The number of measles cases is growing at an disturbing rate. The World Health Organization has raised the alarm on the infectious disease, announcing that the numbers worldwide have grown by 300% in the first three months of 2019, when compared with the same time period last year. Yet, the viral illness is not only spreading in countries with limited access to healthcare, but also here in Europe, we are seeing children and adults falling ill with this potentially life-threatening condition. Whilst vaccinations against the virus have kept it at bay for many years, a fall in the number of children being vaccinated has opened the flood gates for a sharp increase in new cases.
The rate of babies, children and adults falling ill with measles is being directly linked with a so-called ‘anti-vaccination’ or ‘anti-vax’ movement that is sweeping the continent and the rest of the world. Parents and carers are being put off from vaccinating their children, because of the false information being spread about them. In particular, the measles vaccine is being put under the microscope by vaccination sceptics, who claim the vaccination is not safe.
Governments across Europe are so concerned by the anti-vaccination rhetoric that many have proposed steps to mandate vaccinations for young children. Parents and carers in Germany could face a fine of €2,500 for not vaccinating their children; the same applying to unvaccinated teachers and healthcare professionals. For those living in Italy, the government suggested that unvaccinated children would not be allowed to attend school, whilst the health secretary of the United Kingdom says he “won’t rule out” compulsory vaccinations for children. Elsewhere in Europe, countries like Finland and Luxembourg do not have compulsory vaccinations, yet their rates of uptake are better than other countries on the continent.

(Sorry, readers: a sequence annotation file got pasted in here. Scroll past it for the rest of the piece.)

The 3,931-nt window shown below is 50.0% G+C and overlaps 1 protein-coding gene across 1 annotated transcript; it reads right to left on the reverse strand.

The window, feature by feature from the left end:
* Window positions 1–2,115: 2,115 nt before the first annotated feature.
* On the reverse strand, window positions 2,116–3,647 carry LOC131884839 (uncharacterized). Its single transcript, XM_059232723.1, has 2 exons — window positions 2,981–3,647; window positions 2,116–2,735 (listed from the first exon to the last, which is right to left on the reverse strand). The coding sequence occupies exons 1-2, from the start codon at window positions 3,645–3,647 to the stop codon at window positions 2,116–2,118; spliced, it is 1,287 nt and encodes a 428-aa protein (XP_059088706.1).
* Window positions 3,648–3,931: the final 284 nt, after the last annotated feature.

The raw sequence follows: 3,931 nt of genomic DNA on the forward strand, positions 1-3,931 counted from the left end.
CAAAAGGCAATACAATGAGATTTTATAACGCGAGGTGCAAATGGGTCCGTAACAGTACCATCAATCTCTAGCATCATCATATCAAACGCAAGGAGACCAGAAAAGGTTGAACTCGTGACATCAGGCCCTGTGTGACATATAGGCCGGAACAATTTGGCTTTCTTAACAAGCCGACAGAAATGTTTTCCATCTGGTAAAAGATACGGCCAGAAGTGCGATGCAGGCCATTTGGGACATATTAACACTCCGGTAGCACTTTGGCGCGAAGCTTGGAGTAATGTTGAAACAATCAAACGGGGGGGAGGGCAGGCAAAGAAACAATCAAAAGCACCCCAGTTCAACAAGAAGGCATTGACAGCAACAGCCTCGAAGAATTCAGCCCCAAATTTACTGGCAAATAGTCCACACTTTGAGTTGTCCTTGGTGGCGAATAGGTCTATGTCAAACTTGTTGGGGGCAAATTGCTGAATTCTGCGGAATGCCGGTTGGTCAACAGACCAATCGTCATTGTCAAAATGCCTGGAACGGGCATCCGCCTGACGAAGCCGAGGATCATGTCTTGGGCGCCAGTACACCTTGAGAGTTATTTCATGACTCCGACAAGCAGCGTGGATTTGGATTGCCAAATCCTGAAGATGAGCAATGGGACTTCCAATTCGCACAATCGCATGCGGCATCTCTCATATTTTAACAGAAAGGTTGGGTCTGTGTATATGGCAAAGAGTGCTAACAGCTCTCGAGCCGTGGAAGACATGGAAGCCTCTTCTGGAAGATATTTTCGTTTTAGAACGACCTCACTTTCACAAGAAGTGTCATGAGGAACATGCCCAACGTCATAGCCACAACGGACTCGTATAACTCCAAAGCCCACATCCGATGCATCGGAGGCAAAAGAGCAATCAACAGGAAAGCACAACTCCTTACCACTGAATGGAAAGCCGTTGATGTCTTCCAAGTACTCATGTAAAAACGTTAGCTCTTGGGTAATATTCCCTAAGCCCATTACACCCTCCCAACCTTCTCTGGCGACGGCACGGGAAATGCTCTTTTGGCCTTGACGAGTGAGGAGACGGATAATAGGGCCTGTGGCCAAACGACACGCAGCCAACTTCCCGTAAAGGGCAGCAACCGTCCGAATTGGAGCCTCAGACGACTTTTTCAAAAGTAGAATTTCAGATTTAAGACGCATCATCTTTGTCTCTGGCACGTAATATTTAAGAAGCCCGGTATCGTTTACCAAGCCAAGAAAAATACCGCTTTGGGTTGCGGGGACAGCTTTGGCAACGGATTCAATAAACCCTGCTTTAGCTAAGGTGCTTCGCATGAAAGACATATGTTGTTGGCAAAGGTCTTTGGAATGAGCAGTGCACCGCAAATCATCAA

Given the disparity in approaches across Europe, it seems clear that governments in countries with falling vaccination rates may struggle to decide which approach to take. The fining of parents or carers who do not vaccinate their children might help vaccination rates, yet it could be argued that a fixed fine may only encourage families who cannot afford to pay the fine to vaccinate their children. Preventing children from attending school would punish the child for a decision they cannot make themselves, rather than their parents or carer.